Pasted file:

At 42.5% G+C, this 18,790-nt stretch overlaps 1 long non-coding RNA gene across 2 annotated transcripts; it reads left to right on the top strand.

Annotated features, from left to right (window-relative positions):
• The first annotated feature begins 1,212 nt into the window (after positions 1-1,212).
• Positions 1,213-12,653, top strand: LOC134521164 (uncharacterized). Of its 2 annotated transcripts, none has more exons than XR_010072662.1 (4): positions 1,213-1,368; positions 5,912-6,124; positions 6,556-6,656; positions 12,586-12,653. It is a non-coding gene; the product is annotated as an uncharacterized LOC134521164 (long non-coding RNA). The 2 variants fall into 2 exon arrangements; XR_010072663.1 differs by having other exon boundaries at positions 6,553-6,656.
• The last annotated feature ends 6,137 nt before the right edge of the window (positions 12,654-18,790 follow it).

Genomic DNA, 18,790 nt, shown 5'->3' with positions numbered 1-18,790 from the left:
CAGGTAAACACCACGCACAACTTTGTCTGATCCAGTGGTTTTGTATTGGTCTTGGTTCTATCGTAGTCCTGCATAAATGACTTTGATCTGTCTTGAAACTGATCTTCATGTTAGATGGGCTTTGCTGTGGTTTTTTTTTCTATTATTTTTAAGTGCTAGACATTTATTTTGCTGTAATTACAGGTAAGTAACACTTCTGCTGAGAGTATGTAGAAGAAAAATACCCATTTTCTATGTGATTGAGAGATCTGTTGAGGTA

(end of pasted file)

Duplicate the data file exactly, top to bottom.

At 42.5% G+C, this 18,790-nt stretch overlaps 1 long non-coding RNA gene across 2 annotated transcripts; it reads left to right on the top strand.

Annotated features, from left to right (window-relative positions):
• The first annotated feature begins 1,212 nt into the window (after positions 1-1,212).
• Positions 1,213-12,653, top strand: LOC134521164 (uncharacterized). Of its 2 annotated transcripts, none has more exons than XR_010072662.1 (4): positions 1,213-1,368; positions 5,912-6,124; positions 6,556-6,656; positions 12,586-12,653. It is a non-coding gene; the product is annotated as an uncharacterized LOC134521164 (long non-coding RNA). The 2 variants fall into 2 exon arrangements; XR_010072663.1 differs by having other exon boundaries at positions 6,553-6,656.
• The last annotated feature ends 6,137 nt before the right edge of the window (positions 12,654-18,790 follow it).

Genomic DNA, 18,790 nt, shown 5'->3' with positions numbered 1-18,790 from the left:
CAGGTAAACACCACGCACAACTTTGTCTGATCCAGTGGTTTTGTATTGGTCTTGGTTCTATCGTAGTCCTGCATAAATGACTTTGATCTGTCTTGAAACTGATCTTCATGTTAGATGGGCTTTGCTGTGGTTTTTTTTTCTATTATTTTTAAGTGCTAGACATTTATTTTGCTGTAATTACAGGTAAGTAACACTTCTGCTGAGAGTATGTAGAAGAAAAATACCCATTTTCTATGTGATTGAGAGATCTGTTGAGGTA